Climate and Energy Program News

Murray Portrait

Carving the Energy Pathway of the Future

In a Nature Conservancy story profiling his career, Brian Murray, Duke University Energy Initiative director and faculty affiliate at Duke's Nicholas Institute for Environmental Policy Solutions, discusses what motivates him and what the future holds for the energy sector: “I don’t think we should choose an energy technology and say that is the only technology to pursue. You must look at a portfolio approach. We have to move toward more decarbonized sources, but it is a transition path, not a brick wall,” Murray says. “It is way too simple to say that we know exactly what the energy solution is. As attractive as solar is becoming in certain places, we cannot conclude now that we should move toward a grid that is 100 percent solar in all places. A resilient grid is one that has diversity. A clean grid is one that has a minimal amount of pollution. We should be getting the most resilient and cleanest grid possible.”

Washington Failed Twice to Tax Carbon. Is 2018 Different? ($)

A proposal by Washington state to tax carbon have it join California as the only states with a firm plan to tackle emissions reductions beyond the power sector. But the proposal, Billy Pizer, a faculty fellow at Duke University's Nicholas Institute for Environmental Policy Solutions, is a risky move. Spending money on pollution reductions tends to be inefficient when compared with a strong carbon price, which incentivizes consumers and businesses to change behavior. Revenues generated by the fee also tend to increase over time, even as opportunities for pollution reduction become scarcer. The Washington proposal nevertheless has one chief advantage, Pizer tells ClimateWire. It has the potential of passing. "If the money is not being spent effectively, people can change that more easily than getting something on the books," he said, noting that the federal Clean Air Act was amended several times to address loopholes and inefficiencies. "You do whatever you can to get the architecture in place and then amend it later on."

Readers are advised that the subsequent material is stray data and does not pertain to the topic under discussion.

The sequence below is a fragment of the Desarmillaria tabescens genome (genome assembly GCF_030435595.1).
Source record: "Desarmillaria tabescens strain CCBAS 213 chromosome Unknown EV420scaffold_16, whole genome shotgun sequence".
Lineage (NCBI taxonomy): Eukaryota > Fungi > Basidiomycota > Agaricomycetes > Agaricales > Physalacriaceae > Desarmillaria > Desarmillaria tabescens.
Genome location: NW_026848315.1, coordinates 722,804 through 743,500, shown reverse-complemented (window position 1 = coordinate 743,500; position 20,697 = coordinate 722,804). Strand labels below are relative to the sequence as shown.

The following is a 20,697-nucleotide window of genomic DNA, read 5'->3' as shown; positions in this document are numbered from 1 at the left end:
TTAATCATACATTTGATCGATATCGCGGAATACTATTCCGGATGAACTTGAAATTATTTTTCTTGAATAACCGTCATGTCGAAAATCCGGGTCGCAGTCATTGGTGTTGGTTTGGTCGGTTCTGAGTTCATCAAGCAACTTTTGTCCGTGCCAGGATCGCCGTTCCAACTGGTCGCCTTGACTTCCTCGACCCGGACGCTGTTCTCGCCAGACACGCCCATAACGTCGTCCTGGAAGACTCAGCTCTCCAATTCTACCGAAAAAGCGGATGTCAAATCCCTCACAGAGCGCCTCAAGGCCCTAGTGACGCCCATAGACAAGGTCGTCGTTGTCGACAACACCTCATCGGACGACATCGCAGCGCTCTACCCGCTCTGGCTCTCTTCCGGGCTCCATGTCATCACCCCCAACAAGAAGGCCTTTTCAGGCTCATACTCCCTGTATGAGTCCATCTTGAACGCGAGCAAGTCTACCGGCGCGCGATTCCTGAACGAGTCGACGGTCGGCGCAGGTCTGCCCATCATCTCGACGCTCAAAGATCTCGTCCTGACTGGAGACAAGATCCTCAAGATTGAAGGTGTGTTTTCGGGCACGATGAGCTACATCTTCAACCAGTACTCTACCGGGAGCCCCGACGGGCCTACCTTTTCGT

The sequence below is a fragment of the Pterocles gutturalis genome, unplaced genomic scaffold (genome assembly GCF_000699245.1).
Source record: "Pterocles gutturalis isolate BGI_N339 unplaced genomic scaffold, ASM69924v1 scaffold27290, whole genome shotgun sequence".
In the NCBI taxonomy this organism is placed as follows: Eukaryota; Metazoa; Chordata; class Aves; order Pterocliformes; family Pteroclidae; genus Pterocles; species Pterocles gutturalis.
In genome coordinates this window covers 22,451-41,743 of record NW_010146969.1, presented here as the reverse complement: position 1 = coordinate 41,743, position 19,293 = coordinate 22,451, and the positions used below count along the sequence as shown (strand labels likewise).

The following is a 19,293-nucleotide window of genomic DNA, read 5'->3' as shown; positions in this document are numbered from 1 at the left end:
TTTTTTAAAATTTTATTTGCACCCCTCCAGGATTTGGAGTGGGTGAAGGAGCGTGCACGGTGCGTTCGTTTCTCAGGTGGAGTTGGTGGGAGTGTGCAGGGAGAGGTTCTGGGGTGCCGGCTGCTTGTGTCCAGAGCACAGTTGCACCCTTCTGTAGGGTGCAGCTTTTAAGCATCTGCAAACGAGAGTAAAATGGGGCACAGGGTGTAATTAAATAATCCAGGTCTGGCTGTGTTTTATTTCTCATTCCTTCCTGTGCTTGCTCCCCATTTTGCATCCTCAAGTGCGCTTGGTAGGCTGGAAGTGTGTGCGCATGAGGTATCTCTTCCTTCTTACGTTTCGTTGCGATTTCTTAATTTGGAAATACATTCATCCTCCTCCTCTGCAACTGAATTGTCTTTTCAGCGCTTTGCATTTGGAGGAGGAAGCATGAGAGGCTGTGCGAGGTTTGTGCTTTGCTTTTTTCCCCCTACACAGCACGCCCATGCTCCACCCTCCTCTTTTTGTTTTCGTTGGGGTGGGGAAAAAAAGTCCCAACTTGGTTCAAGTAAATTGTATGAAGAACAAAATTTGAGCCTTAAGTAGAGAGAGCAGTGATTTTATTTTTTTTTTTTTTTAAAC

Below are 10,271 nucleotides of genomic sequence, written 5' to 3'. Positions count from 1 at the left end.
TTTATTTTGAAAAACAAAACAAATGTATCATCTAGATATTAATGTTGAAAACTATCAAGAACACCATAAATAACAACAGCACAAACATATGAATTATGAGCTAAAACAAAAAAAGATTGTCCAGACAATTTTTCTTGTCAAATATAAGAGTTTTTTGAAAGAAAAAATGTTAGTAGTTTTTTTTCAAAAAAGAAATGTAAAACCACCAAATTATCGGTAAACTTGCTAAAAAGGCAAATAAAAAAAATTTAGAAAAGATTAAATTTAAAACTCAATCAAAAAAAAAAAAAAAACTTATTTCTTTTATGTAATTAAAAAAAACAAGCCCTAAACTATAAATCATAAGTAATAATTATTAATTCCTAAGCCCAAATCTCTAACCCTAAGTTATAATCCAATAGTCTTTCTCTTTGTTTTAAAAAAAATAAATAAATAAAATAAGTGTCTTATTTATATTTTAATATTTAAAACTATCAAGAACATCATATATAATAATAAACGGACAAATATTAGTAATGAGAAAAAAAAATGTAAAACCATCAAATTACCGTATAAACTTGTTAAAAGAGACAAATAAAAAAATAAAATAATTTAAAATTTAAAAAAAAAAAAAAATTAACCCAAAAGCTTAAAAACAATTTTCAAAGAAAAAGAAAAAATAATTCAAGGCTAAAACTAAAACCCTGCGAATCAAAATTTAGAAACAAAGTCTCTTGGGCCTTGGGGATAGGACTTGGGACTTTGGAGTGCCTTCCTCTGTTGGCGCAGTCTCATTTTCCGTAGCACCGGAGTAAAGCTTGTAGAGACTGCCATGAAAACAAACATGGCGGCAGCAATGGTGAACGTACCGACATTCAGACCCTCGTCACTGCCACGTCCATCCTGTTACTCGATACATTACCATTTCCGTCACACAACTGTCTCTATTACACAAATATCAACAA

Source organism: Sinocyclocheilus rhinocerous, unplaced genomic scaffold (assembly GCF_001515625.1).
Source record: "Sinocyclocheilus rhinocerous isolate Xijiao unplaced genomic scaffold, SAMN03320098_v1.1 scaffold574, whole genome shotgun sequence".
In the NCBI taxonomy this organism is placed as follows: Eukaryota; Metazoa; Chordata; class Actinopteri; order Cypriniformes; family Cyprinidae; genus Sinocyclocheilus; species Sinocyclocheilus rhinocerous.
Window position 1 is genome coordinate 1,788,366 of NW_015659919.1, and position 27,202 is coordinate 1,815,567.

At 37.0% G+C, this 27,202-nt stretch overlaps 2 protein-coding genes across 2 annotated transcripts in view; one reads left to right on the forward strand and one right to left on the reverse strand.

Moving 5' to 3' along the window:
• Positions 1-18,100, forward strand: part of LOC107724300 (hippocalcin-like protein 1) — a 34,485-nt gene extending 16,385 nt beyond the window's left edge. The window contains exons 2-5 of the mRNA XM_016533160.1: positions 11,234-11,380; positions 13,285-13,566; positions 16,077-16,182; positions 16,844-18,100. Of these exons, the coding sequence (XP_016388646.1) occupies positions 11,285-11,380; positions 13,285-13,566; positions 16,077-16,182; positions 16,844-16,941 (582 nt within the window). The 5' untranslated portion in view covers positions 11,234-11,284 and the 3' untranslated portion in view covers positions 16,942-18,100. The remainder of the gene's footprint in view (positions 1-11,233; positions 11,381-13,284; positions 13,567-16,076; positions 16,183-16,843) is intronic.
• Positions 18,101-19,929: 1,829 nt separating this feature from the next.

Carbon Trading Workshop Panelists

Workshop: RGGI Just One Example of Carbon Trading Program States Could Follow

The Regional Greenhouse Gas Initiative (RGGI), a cooperative effort of nine Northeast and Mid-Atlantic states to reduce carbon dioxide emissions from power plants through a market-based emissions trading program, recently marked ten years of carbon auctions. A September workshop in Washington, D.C.—hosted by Duke’s Nicholas Institute for Environmental Policy SolutionsGeorgetown Climate CenterResources for the Future, and the RGGI Project Series—explored how this successful carbon trading program and plans by New Jersey and Virginia to participate, might inform other states that might want to link to RGGI or implement a separate carbon trading program.

Energy Infrastructure Map of the World student team with their poster

Duke Students Create Energy Datasets and Tools with Wide-Ranging Impact Through Data+ Summer Research

Nearly a third of humanity lacks reliable electricity. Over the summer as part of Duke University’s Data+ program, Duke student teams deployed cutting-edge data analysis techniques to aid the search for solutions to this global challenge. Guided by Duke faculty, students learn how to marshal, analyze, and visualize data, while gaining broad exposure to the modern world of data science. Both teams’ research efforts contribute to the goals of Duke’s Energy Access Project, a new research and policy effort that aims to address the challenges around increasing access to modern energy solutions to underserved populations around the world. Key Duke collaborators in this effort include the Nicholas Institute for Environmental Policy Solutions, the Duke University Energy Initiative, the Sanford School of Public Policy, Bass Connections, and the Nicholas School of the Environment.

Environmentalists Worry that Florence will Leave Behind a Toxic Mess in North Carolina